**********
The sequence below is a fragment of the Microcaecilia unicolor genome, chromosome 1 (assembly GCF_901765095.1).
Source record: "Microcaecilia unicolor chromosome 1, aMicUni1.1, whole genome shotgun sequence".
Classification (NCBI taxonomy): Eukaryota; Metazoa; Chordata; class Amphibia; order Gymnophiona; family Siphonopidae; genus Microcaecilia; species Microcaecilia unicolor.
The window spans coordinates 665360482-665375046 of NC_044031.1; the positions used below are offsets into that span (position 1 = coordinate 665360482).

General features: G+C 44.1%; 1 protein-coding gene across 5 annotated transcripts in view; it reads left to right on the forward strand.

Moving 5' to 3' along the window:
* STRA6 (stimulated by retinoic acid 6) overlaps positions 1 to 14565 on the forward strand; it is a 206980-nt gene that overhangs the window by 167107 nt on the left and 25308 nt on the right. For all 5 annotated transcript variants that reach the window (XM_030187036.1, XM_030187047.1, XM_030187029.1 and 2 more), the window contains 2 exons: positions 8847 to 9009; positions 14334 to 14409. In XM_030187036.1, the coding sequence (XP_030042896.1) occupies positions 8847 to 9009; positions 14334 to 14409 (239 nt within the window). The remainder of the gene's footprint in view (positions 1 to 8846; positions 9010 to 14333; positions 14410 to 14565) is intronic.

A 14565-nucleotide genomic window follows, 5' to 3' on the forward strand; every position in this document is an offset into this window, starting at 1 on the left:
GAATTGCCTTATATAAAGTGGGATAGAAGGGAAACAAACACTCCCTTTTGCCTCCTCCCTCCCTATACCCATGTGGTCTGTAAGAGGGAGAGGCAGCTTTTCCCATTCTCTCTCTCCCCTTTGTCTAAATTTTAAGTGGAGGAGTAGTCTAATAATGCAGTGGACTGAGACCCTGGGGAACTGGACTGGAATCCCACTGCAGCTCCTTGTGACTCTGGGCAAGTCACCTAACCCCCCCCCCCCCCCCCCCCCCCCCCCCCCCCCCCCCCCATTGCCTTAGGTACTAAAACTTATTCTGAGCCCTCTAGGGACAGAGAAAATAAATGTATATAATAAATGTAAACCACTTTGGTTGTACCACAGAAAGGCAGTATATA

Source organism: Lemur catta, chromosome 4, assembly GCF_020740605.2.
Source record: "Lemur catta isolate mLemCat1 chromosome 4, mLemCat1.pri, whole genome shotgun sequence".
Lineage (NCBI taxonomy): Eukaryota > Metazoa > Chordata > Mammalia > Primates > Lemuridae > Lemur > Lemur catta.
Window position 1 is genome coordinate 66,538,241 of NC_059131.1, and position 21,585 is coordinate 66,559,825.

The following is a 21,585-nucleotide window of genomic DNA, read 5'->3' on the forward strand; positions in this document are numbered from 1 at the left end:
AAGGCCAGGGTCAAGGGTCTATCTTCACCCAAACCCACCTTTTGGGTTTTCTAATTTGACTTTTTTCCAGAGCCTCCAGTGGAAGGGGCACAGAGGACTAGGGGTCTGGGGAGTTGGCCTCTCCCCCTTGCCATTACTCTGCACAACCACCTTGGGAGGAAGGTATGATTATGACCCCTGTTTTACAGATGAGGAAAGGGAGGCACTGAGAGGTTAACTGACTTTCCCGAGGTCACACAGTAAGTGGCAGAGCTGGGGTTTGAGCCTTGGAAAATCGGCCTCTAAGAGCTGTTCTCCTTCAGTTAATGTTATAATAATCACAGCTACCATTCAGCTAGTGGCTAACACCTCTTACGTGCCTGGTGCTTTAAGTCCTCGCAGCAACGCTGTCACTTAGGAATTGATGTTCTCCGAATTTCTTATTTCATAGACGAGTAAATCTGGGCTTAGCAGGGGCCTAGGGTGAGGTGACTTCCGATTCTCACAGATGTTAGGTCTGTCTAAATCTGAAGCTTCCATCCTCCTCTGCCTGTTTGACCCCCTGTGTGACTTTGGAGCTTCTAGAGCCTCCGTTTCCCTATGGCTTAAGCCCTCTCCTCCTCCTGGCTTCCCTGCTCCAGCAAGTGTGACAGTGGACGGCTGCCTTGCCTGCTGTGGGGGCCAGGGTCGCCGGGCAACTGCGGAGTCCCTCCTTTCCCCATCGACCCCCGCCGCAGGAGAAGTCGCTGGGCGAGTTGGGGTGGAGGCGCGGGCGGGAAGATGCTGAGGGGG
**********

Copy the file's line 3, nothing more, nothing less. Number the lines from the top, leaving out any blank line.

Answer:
Classification (NCBI taxonomy): Eukaryota; Metazoa; Chordata; class Amphibia; order Gymnophiona; family Siphonopidae; genus Microcaecilia; species Microcaecilia unicolor.